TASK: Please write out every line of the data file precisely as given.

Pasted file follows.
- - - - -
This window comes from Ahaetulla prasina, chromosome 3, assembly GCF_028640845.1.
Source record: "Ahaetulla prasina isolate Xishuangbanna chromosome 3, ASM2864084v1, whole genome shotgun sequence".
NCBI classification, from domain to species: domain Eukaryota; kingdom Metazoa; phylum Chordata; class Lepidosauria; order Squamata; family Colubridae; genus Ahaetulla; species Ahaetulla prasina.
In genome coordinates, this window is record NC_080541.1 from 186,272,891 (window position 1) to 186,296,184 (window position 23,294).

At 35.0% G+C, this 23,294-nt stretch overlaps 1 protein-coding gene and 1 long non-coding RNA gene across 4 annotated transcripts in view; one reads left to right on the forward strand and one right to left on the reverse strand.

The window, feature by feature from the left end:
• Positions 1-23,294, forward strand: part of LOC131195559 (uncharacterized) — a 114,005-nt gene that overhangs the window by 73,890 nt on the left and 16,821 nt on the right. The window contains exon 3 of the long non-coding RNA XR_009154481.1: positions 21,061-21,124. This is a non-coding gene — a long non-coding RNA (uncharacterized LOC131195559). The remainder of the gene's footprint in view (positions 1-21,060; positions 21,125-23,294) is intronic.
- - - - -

This window comes from Ahaetulla prasina, chromosome 3, assembly GCF_028640845.1.
Source record: "Ahaetulla prasina isolate Xishuangbanna chromosome 3, ASM2864084v1, whole genome shotgun sequence".
NCBI classification, from domain to species: domain Eukaryota; kingdom Metazoa; phylum Chordata; class Lepidosauria; order Squamata; family Colubridae; genus Ahaetulla; species Ahaetulla prasina.
In genome coordinates, this window is record NC_080541.1 from 186,272,891 (window position 1) to 186,296,184 (window position 23,294).

At 35.0% G+C, this 23,294-nt stretch overlaps 1 protein-coding gene and 1 long non-coding RNA gene across 4 annotated transcripts in view; one reads left to right on the forward strand and one right to left on the reverse strand.

The window, feature by feature from the left end:
• Positions 1-23,294, forward strand: part of LOC131195559 (uncharacterized) — a 114,005-nt gene that overhangs the window by 73,890 nt on the left and 16,821 nt on the right. The window contains exon 3 of the long non-coding RNA XR_009154481.1: positions 21,061-21,124. This is a non-coding gene — a long non-coding RNA (uncharacterized LOC131195559). The remainder of the gene's footprint in view (positions 1-21,060; positions 21,125-23,294) is intronic.